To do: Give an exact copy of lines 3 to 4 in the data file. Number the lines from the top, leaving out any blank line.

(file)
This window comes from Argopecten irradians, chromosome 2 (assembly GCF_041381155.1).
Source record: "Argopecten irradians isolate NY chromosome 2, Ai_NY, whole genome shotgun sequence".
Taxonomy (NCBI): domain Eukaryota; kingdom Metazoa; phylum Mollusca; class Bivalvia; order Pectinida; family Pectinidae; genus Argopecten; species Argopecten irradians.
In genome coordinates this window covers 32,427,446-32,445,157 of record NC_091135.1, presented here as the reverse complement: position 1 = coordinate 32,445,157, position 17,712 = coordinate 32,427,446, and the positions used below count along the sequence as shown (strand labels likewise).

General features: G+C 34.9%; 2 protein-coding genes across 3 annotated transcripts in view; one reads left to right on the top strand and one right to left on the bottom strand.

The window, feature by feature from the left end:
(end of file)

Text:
Taxonomy (NCBI): domain Eukaryota; kingdom Metazoa; phylum Mollusca; class Bivalvia; order Pectinida; family Pectinidae; genus Argopecten; species Argopecten irradians.
In genome coordinates this window covers 32,427,446-32,445,157 of record NC_091135.1, presented here as the reverse complement: position 1 = coordinate 32,445,157, position 17,712 = coordinate 32,427,446, and the positions used below count along the sequence as shown (strand labels likewise).